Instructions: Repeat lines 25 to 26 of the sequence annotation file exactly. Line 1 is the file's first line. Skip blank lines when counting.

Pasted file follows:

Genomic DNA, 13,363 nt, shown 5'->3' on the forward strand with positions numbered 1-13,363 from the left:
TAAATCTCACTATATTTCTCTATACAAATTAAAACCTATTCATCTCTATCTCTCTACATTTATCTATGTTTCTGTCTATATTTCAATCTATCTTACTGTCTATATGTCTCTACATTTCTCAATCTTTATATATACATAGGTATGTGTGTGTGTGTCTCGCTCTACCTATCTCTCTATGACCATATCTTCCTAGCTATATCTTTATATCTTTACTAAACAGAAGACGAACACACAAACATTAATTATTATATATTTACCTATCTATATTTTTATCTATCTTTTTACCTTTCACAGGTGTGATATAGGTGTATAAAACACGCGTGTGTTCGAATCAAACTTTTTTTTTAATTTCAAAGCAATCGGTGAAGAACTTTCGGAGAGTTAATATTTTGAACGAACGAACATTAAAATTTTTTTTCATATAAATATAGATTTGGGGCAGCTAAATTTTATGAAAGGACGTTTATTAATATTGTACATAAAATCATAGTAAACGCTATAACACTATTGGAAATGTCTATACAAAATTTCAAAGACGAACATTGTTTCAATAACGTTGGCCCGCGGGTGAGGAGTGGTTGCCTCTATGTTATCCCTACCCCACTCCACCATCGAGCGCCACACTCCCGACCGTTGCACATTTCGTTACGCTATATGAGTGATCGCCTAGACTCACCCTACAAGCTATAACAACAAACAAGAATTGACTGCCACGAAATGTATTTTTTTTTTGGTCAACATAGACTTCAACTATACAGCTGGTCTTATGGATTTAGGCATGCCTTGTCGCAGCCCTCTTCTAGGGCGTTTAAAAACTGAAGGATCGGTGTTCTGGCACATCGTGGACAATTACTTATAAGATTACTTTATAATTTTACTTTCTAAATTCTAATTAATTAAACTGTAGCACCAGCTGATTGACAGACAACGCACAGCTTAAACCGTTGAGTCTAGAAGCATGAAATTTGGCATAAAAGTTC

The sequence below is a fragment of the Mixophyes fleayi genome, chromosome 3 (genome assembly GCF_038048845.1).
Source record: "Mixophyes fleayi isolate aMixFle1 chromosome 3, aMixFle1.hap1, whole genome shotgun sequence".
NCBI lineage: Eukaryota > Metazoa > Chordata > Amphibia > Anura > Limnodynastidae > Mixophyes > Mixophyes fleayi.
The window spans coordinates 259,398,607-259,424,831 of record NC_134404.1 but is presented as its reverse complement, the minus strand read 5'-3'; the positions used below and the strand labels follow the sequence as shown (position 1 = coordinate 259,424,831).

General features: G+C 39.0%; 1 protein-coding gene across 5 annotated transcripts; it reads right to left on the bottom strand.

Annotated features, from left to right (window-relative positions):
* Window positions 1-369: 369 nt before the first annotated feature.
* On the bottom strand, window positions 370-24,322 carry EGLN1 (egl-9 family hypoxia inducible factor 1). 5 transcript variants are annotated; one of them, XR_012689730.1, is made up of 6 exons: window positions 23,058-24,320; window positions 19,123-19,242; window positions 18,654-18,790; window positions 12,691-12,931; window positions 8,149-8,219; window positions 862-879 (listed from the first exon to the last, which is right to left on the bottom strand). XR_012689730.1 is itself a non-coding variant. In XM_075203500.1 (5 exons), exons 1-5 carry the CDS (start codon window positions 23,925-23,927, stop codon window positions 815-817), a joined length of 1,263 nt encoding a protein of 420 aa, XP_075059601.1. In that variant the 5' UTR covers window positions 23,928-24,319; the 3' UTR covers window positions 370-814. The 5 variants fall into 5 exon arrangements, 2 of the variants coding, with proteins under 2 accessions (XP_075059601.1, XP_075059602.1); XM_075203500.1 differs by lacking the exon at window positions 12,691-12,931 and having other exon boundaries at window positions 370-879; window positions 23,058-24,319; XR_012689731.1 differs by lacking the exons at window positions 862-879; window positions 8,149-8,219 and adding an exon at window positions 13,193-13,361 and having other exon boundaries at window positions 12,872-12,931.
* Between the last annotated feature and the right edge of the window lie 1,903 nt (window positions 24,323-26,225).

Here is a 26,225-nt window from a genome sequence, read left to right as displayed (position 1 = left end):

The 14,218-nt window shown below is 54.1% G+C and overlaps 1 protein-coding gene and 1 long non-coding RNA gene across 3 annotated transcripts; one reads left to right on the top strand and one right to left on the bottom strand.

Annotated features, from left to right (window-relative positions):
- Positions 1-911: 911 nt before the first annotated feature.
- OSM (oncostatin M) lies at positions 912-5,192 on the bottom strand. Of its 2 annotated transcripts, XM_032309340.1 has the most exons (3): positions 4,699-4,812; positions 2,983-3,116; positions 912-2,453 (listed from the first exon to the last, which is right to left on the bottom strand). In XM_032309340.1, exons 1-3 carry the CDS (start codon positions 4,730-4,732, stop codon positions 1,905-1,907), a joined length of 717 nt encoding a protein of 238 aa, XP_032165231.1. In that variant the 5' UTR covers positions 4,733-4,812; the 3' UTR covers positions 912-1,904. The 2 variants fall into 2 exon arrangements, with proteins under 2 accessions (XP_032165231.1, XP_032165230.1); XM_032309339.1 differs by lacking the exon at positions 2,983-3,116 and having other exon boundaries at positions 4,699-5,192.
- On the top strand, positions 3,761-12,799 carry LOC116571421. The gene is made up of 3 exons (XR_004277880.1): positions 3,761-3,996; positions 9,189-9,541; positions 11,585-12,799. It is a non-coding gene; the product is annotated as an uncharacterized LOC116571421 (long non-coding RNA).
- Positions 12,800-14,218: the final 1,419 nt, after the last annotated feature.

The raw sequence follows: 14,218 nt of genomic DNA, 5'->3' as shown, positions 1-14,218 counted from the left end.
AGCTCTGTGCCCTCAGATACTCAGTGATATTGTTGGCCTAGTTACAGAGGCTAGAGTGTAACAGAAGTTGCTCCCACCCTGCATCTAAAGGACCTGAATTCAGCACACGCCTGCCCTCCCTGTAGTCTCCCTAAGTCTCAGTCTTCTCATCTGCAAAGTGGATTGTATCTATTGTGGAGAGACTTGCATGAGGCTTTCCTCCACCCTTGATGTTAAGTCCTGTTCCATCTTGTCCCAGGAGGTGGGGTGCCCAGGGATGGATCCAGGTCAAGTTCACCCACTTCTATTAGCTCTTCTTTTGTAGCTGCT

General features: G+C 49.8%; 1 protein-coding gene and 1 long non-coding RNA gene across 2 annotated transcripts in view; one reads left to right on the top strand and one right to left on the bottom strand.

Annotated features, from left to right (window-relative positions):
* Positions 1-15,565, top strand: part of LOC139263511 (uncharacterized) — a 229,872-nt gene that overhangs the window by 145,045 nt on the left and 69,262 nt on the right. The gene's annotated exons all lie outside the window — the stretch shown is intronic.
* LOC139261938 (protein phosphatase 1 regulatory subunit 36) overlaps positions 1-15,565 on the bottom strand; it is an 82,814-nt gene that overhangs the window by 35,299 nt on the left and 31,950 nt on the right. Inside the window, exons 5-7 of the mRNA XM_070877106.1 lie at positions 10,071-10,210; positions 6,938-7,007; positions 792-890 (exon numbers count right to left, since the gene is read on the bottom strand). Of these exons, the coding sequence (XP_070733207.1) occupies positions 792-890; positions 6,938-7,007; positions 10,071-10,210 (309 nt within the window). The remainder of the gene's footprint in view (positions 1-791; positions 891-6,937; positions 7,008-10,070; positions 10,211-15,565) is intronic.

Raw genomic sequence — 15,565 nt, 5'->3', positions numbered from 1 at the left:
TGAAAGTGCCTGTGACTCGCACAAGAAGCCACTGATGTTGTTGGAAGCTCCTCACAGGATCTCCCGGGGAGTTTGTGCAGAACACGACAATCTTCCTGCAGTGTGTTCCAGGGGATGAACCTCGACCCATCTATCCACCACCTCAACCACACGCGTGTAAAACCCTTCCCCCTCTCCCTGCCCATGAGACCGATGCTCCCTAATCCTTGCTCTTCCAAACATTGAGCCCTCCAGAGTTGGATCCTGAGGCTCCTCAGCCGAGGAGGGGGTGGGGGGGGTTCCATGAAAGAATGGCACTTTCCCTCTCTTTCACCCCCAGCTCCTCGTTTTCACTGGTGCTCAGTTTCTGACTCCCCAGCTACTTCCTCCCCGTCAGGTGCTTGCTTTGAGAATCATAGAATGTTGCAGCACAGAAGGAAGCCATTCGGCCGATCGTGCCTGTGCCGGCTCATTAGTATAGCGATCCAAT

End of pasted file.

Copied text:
Raw genomic sequence — 15,565 nt, 5'->3', positions numbered from 1 at the left:
TGAAAGTGCCTGTGACTCGCACAAGAAGCCACTGATGTTGTTGGAAGCTCCTCACAGGATCTCCCGGGGAGTTTGTGCAGAACACGACAATCTTCCTGCAGTGTGTTCCAGGGGATGAACCTCGACCCATCTATCCACCACCTCAACCACACGCGTGTAAAACCCTTCCCCCTCTCCCTGCCCATGAGACCGATGCTCCCTAATCCTTGCTCTTCCAAACATTGAGCCCTCCAGAGTTGGATCCTGAGGCTCCTCAGCCGAGGAGGGGGTGGGGGGGGTTCCATGAAAGAATGGCACTTTCCCTCTCTTTCACCCCCAGCTCCTCGTTTTCACTGGTGCTCAGTTTCTGACTCCCCAGCTACTTCCTCCCCGTCAGGTGCTTGCTTTGAGAATCATAGAATGTTGCAGCACAGAAGGAAGCCATTCGGCCGATCGTGCCTGTGCCGGCTCATTAGTATAGCGATCCAAT